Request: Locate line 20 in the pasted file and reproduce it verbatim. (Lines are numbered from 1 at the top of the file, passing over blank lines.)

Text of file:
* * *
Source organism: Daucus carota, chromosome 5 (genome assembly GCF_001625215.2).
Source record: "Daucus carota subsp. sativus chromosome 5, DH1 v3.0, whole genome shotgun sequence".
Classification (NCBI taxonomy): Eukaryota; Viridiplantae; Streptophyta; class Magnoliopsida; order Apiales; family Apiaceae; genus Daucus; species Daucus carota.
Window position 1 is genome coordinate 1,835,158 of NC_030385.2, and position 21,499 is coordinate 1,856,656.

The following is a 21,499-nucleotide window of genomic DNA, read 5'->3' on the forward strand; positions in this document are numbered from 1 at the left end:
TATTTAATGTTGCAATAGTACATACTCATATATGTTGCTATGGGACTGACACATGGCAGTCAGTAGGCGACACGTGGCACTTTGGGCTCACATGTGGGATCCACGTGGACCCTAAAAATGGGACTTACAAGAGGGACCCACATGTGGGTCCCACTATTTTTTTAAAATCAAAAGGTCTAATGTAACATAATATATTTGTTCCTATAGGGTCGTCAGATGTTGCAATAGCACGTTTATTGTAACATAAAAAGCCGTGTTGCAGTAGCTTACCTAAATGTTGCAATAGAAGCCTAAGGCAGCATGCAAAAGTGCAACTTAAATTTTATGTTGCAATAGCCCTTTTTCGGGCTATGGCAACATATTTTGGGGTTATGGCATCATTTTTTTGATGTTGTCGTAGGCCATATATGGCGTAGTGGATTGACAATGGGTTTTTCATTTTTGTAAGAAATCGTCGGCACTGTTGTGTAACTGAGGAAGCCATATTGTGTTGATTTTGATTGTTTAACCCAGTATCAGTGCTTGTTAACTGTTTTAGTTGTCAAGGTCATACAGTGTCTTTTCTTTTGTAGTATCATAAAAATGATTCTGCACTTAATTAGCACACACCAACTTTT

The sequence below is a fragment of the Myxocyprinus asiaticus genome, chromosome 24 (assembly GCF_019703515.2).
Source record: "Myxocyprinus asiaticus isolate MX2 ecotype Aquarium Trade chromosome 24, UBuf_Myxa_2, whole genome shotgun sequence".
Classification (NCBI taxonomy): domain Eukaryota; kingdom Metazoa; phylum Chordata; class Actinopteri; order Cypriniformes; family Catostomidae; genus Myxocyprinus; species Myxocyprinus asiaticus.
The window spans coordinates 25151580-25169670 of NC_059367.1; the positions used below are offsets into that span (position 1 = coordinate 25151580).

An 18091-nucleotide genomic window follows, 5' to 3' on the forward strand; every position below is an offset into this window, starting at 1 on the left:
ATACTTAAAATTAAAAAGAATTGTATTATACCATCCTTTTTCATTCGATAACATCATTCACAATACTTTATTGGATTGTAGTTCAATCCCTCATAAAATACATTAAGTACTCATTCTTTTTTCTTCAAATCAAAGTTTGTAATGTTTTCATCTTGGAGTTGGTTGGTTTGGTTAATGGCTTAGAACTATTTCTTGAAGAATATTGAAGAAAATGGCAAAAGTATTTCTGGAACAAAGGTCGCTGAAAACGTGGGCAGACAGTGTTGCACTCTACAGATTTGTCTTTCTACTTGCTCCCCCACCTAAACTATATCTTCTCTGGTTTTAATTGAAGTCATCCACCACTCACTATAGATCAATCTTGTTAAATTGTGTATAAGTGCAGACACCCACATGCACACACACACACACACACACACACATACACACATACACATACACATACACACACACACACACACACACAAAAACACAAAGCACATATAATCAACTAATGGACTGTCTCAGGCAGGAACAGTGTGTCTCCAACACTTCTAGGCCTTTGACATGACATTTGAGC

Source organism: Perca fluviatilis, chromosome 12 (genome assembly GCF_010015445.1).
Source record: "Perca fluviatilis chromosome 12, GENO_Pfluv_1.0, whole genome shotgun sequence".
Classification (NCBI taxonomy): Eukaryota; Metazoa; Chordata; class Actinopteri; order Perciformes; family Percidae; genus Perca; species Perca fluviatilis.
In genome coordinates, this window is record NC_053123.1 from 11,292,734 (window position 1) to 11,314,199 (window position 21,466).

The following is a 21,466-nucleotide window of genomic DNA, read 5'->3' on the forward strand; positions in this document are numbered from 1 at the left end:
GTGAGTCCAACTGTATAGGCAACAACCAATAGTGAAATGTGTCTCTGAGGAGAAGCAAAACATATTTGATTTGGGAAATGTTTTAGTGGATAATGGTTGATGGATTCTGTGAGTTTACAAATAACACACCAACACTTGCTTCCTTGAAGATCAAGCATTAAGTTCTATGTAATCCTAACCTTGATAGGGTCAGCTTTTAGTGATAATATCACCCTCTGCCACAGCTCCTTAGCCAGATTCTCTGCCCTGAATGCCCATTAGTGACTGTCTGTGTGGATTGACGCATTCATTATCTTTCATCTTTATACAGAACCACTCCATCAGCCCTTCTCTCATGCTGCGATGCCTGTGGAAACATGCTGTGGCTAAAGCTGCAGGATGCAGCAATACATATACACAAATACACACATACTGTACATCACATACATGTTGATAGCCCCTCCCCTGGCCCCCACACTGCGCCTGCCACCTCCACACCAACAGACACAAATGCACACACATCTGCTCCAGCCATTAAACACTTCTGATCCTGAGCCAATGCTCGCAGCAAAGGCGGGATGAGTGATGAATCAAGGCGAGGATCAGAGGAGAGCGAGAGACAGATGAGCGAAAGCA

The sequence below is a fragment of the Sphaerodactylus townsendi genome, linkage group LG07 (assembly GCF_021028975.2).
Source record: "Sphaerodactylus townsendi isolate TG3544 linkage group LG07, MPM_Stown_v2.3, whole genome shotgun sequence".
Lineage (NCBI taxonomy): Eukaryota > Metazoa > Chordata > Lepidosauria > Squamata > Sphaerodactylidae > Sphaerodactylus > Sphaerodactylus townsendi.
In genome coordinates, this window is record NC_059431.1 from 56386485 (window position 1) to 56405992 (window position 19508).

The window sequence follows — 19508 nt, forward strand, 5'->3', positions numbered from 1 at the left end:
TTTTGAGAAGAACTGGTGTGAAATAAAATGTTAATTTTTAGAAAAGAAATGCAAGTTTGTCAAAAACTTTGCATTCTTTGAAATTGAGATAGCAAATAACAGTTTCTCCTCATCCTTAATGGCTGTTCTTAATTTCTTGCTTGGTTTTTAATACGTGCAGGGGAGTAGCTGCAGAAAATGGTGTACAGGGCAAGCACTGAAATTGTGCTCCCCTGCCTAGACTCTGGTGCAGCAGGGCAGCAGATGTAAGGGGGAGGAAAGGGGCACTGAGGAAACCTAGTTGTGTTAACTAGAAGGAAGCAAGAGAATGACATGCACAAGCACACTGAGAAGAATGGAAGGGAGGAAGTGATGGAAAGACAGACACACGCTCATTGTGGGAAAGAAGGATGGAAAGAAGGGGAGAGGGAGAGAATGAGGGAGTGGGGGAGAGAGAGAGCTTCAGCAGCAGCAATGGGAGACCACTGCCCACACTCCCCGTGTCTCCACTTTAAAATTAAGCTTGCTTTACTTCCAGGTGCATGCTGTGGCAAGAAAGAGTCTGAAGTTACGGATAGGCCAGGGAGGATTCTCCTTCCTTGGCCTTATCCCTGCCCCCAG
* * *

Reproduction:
Source record: "Sphaerodactylus townsendi isolate TG3544 linkage group LG07, MPM_Stown_v2.3, whole genome shotgun sequence".